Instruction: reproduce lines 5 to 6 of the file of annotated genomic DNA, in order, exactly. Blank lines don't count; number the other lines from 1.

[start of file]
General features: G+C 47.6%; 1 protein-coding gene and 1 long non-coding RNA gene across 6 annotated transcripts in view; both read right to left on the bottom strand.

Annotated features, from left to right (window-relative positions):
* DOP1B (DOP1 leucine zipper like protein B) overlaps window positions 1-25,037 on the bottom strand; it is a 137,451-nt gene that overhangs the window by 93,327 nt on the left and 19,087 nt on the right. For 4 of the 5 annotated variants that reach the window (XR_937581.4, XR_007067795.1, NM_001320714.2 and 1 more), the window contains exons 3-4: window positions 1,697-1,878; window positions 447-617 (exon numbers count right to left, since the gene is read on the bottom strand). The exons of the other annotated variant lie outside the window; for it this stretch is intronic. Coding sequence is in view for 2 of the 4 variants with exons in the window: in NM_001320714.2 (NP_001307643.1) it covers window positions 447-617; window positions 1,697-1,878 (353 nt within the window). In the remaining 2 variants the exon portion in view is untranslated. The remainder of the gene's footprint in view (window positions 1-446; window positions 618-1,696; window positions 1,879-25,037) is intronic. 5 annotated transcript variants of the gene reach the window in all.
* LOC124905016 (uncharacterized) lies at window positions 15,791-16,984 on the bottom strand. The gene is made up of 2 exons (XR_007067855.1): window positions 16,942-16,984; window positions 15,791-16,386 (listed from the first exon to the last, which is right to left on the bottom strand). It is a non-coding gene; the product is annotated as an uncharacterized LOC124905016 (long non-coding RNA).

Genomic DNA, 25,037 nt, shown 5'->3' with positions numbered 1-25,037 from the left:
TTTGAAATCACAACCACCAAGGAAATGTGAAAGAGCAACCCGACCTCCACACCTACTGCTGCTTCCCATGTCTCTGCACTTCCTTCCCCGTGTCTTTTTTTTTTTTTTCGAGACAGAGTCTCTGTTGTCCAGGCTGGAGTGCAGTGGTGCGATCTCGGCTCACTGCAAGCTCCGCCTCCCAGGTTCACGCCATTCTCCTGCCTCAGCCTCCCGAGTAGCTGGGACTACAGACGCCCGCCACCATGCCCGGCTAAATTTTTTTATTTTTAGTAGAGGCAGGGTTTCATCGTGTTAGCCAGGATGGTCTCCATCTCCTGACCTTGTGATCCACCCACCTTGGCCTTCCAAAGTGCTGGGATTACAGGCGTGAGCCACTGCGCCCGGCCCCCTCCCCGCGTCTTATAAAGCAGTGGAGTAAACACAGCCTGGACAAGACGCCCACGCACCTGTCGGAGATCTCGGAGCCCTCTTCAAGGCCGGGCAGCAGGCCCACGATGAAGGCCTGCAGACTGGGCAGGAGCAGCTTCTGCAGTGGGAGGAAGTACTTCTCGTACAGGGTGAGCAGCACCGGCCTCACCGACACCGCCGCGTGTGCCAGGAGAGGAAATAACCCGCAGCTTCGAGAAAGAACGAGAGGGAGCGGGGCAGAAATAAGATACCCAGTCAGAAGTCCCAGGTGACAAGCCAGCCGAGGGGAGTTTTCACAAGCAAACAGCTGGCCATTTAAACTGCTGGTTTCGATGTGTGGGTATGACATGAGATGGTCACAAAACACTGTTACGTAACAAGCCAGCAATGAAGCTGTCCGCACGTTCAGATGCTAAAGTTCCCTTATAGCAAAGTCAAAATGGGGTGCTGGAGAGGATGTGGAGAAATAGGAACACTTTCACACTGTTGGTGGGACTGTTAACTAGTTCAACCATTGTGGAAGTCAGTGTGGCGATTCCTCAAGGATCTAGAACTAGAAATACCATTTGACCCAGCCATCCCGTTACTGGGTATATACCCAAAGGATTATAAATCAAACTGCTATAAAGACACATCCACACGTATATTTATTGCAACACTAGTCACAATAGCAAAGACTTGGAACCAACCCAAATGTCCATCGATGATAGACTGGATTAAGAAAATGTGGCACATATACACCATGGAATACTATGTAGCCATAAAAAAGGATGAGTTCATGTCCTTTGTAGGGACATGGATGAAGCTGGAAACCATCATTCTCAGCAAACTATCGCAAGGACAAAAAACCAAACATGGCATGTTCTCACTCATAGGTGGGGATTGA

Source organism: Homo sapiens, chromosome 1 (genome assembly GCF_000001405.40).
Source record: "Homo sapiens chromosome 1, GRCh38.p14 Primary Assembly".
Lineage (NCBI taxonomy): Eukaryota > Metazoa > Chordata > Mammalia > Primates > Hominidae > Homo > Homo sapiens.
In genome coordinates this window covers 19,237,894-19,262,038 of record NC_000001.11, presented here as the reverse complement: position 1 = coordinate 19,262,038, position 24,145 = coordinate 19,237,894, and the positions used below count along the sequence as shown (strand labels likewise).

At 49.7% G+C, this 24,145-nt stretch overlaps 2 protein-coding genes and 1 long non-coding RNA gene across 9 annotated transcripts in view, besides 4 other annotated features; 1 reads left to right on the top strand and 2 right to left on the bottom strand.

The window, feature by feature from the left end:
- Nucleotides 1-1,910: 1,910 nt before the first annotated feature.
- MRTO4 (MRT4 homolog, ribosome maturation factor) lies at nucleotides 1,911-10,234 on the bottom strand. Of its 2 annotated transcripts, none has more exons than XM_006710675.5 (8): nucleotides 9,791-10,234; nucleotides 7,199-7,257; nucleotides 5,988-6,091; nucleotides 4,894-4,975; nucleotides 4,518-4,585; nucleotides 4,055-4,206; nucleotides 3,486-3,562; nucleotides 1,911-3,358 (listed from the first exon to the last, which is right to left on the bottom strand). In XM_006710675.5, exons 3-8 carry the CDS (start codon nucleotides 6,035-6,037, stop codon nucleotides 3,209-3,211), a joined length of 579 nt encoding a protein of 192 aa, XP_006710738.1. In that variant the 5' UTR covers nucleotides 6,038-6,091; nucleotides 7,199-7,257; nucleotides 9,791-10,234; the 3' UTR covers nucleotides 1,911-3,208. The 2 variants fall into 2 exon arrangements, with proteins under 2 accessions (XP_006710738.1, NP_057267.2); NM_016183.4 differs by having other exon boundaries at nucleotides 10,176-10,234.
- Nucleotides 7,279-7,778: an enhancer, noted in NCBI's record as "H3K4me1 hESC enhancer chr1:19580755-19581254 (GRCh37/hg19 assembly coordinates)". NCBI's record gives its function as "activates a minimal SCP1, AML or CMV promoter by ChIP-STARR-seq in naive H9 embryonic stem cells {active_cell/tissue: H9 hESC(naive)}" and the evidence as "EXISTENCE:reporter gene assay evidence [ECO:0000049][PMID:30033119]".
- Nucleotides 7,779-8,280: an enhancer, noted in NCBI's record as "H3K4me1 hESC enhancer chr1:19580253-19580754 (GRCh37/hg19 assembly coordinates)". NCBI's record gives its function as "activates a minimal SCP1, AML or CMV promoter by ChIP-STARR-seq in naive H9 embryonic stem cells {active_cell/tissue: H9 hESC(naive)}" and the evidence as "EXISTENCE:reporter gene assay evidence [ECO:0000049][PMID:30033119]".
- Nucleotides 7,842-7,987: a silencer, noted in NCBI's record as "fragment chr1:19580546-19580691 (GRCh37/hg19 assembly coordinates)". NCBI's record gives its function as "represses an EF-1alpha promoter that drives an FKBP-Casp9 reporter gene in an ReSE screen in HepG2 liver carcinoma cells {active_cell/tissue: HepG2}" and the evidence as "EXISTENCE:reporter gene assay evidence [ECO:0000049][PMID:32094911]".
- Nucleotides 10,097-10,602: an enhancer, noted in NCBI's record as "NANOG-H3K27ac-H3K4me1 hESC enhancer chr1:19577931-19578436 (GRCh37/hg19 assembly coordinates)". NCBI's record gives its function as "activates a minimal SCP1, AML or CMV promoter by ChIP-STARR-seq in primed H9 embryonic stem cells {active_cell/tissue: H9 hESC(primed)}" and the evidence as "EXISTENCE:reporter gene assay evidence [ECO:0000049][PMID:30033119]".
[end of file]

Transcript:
Genomic DNA, 25,037 nt, shown 5'->3' with positions numbered 1-25,037 from the left:
TTTGAAATCACAACCACCAAGGAAATGTGAAAGAGCAACCCGACCTCCACACCTACTGCTGCTTCCCATGTCTCTGCACTTCCTTCCCCGTGTCTTTTTTTTTTTTTTCGAGACAGAGTCTCTGTTGTCCAGGCTGGAGTGCAGTGGTGCGATCTCGGCTCACTGCAAGCTCCGCCTCCCAGGTTCACGCCATTCTCCTGCCTCAGCCTCCCGAGTAGCTGGGACTACAGACGCCCGCCACCATGCCCGGCTAAATTTTTTTATTTTTAGTAGAGGCAGGGTTTCATCGTGTTAGCCAGGATGGTCTCCATCTCCTGACCTTGTGATCCACCCACCTTGGCCTTCCAAAGTGCTGGGATTACAGGCGTGAGCCACTGCGCCCGGCCCCCTCCCCGCGTCTTATAAAGCAGTGGAGTAAACACAGCCTGGACAAGACGCCCACGCACCTGTCGGAGATCTCGGAGCCCTCTTCAAGGCCGGGCAGCAGGCCCACGATGAAGGCCTGCAGACTGGGCAGGAGCAGCTTCTGCAGTGGGAGGAAGTACTTCTCGTACAGGGTGAGCAGCACCGGCCTCACCGACACCGCCGCGTGTGCCAGGAGAGGAAATAACCCGCAGCTTCGAGAAAGAACGAGAGGGAGCGGGGCAGAAATAAGATACCCAGTCAGAAGTCCCAGGTGACAAGCCAGCCGAGGGGAGTTTTCACAAGCAAACAGCTGGCCATTTAAACTGCTGGTTTCGATGTGTGGGTATGACATGAGATGGTCACAAAACACTGTTACGTAACAAGCCAGCAATGAAGCTGTCCGCACGTTCAGATGCTAAAGTTCCCTTATAGCAAAGTCAAAATGGGGTGCTGGAGAGGATGTGGAGAAATAGGAACACTTTCACACTGTTGGTGGGACTGTTAACTAGTTCAACCATTGTGGAAGTCAGTGTGGCGATTCCTCAAGGATCTAGAACTAGAAATACCATTTGACCCAGCCATCCCGTTACTGGGTATATACCCAAAGGATTATAAATCAAACTGCTATAAAGACACATCCACACGTATATTTATTGCAACACTAGTCACAATAGCAAAGACTTGGAACCAACCCAAATGTCCATCGATGATAGACTGGATTAAGAAAATGTGGCACATATACACCATGGAATACTATGTAGCCATAAAAAAGGATGAGTTCATGTCCTTTGTAGGGACATGGATGAAGCTGGAAACCATCATTCTCAGCAAACTATCGCAAGGACAAAAAACCAAACATGGCATGTTCTCACTCATAGGTGGGGATTGA